(14.) Nurss JR, Parker RM, Baker DW. TOFHLA: Test of functional health literacy in adults. Peppercorn Books and Press, Inc, 1995.

(15.) Parker RM, Baker DW, Williams MV, et al.; The test of functional health literacy in adults; a new instrument for measuring patients' literacy skills. J Gen Inter Med 1995;10:537-541.

(16.) Beaton D, Bombardier C, Guillemin F, Bosi-Ferraz MB. Recommendations for cross-cultural adaptation of health measures. American Academy of Orthopaedic Surgeons Institute for Work and Health 2002; 1-34.

(17.) Stata Corp. Stata Statistical Software: Release 10. College Station, TX: StataCorp LP. 2007.

(18.) Houser J. Nursing research: Reading, using, and creating evidence. Jones & Barlett Publisher, Inc.1st ed. Boston, 2008: p. 252-253.

(19.) Waldrop-Valverde D, Jones DL, Jayaweeva D, Gonzalez P, Romero J, Ownby RL. Gender differences in medication management capacity in HIV infection: The role of health literacy and numeracy. AIDS Behav 2009;13:46-52.

Marta Rivero-Mendez, RN, DNS *; Erick Suarez, Ph D [[dagger]]; Solymar S. Solis-Baez, Ph D(c) *; Gloryvee Hernandez, RN, MSN *; Wanda Cordero, RN, MSN *; Irma Vazquez, BSN [[double dagger]]; Zullettevy Medina, BSN [[double dagger]]; Raisa Padilla, BSN [[double dagger]]; Aida Flores, BSN [[double dagger]]; Jose Luis Bonilla, BSN [[double dagger]]; William L. Holzemer, RN, Ph D, FAAN [[section]]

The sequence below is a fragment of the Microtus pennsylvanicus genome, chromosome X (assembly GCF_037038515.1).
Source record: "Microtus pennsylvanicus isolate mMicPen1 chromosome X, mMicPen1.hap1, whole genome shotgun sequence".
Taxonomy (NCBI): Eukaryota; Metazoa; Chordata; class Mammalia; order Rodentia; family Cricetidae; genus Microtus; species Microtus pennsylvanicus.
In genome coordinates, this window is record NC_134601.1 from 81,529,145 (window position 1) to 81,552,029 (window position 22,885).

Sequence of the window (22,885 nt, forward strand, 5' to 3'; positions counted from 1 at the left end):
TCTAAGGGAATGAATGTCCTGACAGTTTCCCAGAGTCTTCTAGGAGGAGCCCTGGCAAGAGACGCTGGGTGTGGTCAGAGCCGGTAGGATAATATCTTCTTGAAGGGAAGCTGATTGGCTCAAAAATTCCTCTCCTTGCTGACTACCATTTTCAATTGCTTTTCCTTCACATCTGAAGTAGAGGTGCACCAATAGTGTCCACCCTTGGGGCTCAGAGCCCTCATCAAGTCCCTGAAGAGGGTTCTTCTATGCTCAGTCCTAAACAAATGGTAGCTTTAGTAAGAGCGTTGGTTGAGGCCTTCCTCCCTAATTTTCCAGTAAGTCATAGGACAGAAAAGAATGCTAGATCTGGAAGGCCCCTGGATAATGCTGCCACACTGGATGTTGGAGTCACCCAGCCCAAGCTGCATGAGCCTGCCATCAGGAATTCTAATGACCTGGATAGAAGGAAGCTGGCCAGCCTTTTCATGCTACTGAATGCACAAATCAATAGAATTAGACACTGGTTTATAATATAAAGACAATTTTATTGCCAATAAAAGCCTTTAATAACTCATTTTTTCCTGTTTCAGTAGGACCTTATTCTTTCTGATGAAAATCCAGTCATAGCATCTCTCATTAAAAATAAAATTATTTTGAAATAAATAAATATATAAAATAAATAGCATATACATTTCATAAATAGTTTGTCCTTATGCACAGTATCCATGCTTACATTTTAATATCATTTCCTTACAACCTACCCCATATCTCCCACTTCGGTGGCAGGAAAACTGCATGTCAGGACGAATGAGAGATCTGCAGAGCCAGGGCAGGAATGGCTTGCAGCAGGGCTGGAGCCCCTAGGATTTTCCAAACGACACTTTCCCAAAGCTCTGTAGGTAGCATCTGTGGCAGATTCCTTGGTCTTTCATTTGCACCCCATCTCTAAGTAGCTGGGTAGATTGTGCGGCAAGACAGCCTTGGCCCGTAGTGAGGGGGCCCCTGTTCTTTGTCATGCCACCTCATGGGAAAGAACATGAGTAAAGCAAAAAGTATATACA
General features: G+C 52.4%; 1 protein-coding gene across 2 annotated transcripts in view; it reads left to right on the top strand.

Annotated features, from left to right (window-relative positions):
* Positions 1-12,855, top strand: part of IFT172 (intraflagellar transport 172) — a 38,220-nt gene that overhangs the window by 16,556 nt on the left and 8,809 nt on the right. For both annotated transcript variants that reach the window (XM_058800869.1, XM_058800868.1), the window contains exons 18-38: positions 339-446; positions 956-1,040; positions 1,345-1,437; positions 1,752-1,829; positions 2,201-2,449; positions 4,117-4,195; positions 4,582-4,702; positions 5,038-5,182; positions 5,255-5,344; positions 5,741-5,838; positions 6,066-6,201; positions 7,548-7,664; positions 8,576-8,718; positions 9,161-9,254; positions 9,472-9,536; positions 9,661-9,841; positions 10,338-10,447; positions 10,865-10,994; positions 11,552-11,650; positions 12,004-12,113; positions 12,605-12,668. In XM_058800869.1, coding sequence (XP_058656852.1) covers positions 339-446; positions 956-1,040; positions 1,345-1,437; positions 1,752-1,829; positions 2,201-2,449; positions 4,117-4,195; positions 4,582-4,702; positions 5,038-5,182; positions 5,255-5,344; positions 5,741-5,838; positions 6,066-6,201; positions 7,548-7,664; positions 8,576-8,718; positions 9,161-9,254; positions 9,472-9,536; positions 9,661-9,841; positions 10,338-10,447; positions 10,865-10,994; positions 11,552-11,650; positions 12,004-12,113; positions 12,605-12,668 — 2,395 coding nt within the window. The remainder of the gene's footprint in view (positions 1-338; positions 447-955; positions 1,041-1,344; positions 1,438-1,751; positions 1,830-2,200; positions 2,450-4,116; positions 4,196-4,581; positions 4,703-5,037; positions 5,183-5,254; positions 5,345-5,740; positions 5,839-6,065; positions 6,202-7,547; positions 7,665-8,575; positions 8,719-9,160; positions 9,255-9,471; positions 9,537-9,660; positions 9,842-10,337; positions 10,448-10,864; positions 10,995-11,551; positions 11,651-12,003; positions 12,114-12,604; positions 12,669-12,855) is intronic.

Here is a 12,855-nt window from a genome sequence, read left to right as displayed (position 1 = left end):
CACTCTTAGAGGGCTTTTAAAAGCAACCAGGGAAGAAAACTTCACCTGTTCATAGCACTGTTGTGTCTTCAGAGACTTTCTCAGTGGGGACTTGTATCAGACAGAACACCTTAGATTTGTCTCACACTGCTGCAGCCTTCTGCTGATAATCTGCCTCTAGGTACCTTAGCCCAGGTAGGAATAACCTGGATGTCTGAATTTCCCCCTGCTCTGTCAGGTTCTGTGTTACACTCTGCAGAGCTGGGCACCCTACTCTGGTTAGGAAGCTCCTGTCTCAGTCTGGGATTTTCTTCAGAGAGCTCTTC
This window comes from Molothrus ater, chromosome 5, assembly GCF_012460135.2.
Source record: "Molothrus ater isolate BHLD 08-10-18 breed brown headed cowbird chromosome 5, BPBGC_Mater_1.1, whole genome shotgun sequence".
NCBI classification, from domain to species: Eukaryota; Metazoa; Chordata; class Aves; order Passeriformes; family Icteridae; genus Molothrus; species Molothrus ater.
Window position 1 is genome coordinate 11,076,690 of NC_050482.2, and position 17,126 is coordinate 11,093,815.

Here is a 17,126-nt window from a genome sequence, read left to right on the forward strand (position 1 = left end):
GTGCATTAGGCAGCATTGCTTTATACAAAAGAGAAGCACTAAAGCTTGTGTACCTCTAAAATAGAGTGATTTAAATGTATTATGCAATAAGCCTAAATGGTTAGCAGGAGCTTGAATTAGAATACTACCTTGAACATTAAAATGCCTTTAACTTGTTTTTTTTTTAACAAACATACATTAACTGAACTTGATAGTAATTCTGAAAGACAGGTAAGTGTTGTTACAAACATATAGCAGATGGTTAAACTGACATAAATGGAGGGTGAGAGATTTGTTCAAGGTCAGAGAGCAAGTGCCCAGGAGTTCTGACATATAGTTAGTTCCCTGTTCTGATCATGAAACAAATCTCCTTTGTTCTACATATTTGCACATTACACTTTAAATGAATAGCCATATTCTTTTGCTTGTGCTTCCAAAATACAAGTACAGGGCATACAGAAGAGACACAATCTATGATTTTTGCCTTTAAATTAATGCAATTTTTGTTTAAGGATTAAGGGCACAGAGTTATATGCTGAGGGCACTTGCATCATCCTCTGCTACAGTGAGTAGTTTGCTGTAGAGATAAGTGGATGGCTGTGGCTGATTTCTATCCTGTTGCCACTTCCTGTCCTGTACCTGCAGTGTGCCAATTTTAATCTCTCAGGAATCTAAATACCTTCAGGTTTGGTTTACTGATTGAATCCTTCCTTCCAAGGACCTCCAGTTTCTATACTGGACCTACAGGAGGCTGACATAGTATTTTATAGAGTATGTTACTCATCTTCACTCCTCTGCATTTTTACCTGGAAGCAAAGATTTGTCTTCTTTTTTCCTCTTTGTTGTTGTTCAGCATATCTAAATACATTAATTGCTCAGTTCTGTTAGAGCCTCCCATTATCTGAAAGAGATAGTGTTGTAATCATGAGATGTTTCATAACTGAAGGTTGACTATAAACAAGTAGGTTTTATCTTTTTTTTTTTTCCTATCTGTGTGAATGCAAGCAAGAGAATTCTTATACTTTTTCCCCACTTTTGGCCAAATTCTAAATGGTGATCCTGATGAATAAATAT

* School of Nursing, [[dagger]] School of Public Health, and [[double dagger]] Student of School of Nursing, University of Puerto Rico Medical Sciences Campus; [[section]] University of California, San Francisco, School of Nursing

Address correspondence to: Marta Rivero-Mendez, RN, DNS, Professor, University of Puerto Rico Medical Sciences Campus, School of Nursing, P.O. Box 365067, San Juan, PR 00936-5067. Tel: (787) 620-8439 * Fax: (787) 281-0721 * Email : marta.
Table 1. Socio-demographic characteristics of participants (n = 30)

Sex                            n              %

  Women                        16             53.3%
  Men                          14             46.7%

Age                                   [bar.x] = 47.7 (SD = 10.30)
                                      Range: 34-77
  Less than 9th grade          11             37%
  High school                  6              20%
Above high school              13             43%
Prevalence of Co-morbidities
  Hepatitis C                  7/30 = 23.3%
  Hypertension                 6/30 = 20.0%
  Depression                   5/30 = 16.7%
  Diabetes                     4/30 = 13.3%